Kerr was nearly a hero, says Charlton

Jack Charlton believes Brian Kerr was close to becoming a Republic of Ireland “hero” before losing his job this week – but is at a loss to where the country will find their next manager.

Jack Charlton believes Brian Kerr was close to becoming a Republic of Ireland “hero” before losing his job this week – but is at a loss to where the country will find their next manager.

Kerr lost his post after failing to qualify for the World Cup, a tournament Charlton took the Republic to in 1990 and 1994.

Charlton famously used his players’ strengths to get results, something he admires and sees in Bolton boss Sam Allardyce.

However, Charlton does not know where the Football Association of Ireland will look for Kerr’s successor for the European Championship qualifying campaign starting next season.

Charlton said: “I think Sam likes to get the ball forward quickly and he likes to get it in the box, which I liked to do as a manager.

“But I wouldn’t put my money on anybody at the moment.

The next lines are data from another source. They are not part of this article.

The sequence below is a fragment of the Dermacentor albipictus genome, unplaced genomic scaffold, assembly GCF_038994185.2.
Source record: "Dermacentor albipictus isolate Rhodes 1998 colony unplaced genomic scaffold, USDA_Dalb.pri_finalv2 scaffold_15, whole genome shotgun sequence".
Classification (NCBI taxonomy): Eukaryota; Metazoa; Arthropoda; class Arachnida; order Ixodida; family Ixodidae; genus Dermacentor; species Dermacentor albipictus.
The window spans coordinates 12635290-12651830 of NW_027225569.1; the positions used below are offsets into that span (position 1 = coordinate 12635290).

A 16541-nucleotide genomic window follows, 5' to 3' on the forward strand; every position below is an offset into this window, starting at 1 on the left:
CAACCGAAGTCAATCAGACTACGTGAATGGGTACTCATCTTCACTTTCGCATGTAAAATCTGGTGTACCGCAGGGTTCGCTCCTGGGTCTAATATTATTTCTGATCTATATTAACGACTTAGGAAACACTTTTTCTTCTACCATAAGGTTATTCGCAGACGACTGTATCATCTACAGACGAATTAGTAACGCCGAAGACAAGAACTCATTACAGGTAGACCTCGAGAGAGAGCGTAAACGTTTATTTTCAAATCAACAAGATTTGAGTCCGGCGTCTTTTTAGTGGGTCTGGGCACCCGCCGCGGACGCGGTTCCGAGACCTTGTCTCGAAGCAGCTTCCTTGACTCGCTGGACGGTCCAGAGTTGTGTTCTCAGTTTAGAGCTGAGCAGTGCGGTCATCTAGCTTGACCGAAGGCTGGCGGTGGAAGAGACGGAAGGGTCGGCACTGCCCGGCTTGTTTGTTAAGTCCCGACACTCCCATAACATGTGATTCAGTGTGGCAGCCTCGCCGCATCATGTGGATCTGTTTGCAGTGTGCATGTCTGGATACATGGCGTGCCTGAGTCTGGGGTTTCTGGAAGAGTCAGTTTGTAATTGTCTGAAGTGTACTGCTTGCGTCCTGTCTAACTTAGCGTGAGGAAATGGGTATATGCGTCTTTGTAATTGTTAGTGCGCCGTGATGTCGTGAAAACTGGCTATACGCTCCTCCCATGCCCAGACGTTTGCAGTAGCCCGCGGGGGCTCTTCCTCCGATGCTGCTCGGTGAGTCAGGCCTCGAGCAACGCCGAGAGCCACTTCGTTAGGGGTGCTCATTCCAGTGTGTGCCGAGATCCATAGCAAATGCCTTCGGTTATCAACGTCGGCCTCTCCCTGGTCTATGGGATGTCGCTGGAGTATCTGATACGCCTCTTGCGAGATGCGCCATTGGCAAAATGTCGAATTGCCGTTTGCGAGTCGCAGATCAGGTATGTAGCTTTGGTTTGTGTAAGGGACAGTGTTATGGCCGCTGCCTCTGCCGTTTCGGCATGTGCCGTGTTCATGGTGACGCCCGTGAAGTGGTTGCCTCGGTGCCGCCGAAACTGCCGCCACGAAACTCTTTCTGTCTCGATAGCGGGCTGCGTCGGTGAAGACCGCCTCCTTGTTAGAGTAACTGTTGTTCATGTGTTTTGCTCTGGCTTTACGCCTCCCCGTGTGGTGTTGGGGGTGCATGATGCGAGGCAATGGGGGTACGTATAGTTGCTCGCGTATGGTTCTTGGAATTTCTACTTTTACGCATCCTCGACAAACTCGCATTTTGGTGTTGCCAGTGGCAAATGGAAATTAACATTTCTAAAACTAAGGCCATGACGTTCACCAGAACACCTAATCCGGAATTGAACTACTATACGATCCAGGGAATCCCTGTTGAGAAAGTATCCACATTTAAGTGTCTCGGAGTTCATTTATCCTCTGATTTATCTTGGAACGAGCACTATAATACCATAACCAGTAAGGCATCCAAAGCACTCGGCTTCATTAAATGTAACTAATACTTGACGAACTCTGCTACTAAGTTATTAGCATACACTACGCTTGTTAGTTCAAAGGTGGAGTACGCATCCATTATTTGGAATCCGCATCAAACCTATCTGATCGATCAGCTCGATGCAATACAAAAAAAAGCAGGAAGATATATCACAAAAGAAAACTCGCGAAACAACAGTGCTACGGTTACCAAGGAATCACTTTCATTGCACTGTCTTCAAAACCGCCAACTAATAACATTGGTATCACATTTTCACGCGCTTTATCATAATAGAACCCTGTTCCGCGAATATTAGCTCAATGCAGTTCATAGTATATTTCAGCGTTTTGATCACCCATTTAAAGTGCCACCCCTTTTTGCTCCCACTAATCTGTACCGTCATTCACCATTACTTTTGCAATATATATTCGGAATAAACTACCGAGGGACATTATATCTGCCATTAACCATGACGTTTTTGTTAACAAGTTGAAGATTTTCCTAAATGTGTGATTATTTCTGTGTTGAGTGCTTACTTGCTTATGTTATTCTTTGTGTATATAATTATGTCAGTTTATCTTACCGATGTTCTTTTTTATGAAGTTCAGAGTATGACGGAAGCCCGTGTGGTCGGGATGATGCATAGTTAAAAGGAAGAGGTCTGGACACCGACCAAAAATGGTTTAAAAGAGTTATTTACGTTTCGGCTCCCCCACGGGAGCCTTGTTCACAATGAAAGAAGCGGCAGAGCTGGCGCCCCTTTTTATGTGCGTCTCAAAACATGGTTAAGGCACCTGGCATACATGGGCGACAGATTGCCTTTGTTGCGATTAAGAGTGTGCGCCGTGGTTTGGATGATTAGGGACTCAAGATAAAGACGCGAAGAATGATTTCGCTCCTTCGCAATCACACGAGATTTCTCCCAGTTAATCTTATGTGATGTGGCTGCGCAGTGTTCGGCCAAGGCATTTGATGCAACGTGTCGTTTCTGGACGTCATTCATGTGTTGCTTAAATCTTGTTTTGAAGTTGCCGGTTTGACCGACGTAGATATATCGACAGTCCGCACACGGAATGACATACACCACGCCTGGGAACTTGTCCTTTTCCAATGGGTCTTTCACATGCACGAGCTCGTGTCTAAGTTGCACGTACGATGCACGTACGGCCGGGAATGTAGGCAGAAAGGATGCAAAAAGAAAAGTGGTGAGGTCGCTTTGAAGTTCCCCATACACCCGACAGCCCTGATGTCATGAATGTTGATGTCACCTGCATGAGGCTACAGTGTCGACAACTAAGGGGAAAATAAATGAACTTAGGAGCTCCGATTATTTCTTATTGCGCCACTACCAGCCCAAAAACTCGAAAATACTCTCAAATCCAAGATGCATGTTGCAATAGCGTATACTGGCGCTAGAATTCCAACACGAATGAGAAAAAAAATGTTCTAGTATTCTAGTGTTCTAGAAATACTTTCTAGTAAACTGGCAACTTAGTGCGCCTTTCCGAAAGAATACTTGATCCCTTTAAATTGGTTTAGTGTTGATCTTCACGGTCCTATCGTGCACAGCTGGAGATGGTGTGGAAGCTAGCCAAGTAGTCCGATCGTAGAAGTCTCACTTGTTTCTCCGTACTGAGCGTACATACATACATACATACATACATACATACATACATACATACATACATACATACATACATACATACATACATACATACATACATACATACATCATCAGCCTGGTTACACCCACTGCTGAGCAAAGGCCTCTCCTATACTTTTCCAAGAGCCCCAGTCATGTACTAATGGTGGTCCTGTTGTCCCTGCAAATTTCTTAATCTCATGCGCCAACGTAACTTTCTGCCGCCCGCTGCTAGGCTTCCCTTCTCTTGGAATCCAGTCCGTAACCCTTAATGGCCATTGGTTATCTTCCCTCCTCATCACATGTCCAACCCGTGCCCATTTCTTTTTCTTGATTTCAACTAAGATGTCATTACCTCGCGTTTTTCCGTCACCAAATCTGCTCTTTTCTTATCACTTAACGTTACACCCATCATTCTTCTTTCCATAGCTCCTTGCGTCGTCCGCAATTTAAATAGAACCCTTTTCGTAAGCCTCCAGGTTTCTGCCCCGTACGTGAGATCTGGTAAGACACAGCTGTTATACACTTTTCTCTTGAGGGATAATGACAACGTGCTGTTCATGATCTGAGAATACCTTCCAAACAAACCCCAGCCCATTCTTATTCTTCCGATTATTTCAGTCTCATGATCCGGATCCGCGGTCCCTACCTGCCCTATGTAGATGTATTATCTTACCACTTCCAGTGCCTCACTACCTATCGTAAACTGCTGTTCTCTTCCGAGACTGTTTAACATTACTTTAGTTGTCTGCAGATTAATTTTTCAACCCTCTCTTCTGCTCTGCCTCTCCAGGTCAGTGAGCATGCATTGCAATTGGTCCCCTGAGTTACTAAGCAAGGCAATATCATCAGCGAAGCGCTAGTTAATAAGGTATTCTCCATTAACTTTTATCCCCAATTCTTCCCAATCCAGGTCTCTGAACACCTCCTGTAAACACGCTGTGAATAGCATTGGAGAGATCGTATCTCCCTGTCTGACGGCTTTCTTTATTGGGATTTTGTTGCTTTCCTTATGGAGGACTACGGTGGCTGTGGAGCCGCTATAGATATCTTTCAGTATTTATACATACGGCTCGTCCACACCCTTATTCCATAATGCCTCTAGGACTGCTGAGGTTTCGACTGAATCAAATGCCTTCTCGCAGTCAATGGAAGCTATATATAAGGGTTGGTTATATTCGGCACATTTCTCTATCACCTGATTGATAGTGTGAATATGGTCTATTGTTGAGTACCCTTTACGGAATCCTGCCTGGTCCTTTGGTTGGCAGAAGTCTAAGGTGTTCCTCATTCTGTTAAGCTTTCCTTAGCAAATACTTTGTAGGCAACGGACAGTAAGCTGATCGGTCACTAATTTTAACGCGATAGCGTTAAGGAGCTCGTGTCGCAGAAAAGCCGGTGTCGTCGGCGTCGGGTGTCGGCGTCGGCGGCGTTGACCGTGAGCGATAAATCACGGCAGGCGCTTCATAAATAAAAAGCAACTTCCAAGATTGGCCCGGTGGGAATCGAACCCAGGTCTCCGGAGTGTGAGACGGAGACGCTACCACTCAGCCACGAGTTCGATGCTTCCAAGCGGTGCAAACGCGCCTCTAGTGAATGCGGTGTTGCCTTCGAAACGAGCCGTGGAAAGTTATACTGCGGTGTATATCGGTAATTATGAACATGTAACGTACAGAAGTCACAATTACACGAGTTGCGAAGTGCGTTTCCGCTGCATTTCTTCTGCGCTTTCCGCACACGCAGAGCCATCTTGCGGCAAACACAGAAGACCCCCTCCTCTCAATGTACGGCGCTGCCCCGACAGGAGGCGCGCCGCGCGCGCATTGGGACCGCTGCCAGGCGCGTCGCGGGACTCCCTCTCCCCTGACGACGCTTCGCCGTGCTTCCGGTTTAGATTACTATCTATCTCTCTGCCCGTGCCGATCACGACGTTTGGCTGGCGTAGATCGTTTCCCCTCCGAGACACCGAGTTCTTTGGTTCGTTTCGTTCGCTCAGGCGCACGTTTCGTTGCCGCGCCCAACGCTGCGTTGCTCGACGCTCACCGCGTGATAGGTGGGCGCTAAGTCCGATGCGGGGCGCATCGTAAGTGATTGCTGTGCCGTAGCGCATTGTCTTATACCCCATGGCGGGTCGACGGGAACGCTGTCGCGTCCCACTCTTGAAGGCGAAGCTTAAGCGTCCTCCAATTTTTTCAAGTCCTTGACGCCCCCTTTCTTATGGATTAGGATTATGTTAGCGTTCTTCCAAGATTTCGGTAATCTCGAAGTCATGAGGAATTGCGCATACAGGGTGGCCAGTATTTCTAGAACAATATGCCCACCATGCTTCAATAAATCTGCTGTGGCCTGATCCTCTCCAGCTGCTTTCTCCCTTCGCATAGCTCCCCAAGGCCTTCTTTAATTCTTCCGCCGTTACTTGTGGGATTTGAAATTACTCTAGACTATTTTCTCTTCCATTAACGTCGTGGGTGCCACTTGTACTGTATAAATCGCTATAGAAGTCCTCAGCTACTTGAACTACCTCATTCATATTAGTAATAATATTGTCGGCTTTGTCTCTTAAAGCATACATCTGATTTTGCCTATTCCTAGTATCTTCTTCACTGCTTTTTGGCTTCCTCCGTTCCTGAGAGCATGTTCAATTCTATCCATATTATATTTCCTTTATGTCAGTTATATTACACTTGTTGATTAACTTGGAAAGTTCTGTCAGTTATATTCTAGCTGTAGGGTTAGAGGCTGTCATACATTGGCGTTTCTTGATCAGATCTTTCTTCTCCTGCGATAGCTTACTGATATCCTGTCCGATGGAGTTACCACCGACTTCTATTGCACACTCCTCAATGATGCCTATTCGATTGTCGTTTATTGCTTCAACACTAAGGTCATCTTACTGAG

“In England we look to foreigners – people from Spain, France, Scandinavia. Maybe they should go there.”

Charlton, capped 35 times by England, continued: “I think it is unfortunate the way he (Kerr) has just gone.

“A couple of results – especially against Israel when they were leading 2-0 - cost them very dear and if they’d have won those games he’d be a hero.

“I don’t know if he should have been given more time or not. If the players liked him that is the main part.

“Mick McCarthy took them within sight of the World Cup quarter-final and he got the push.

“Brian Kerr got them within a point of qualifying and he got the push – I’m glad I’m not applying for the job.”

Despite the Republic’s recent setback, Charlton sees promise in the current squad and believes only key injuries robbed them of a place in next year’s tournament in Germany.

He added: “They’ve got a good squad of players, some very young lads - players with good clubs, and I fully expect them to go on and do okay.

“They were unfortunate losing two of their best players – Damien Duff and Roy Keane – for important games.

“They are hard to replace and that is the difference between qualifying and not qualifying.”

Charlton won the World Cup as a player with England in 1966, and was tonight inducted into the National Football Museum’s Hall of Fame.

Howard Kendall and Walter Winterbottom were inducted as managers, and Colin Bell, Ryan Giggs, Ian Wright, John Barnes, Bert Trautmann, Alex James and Debbie Bampton as players.

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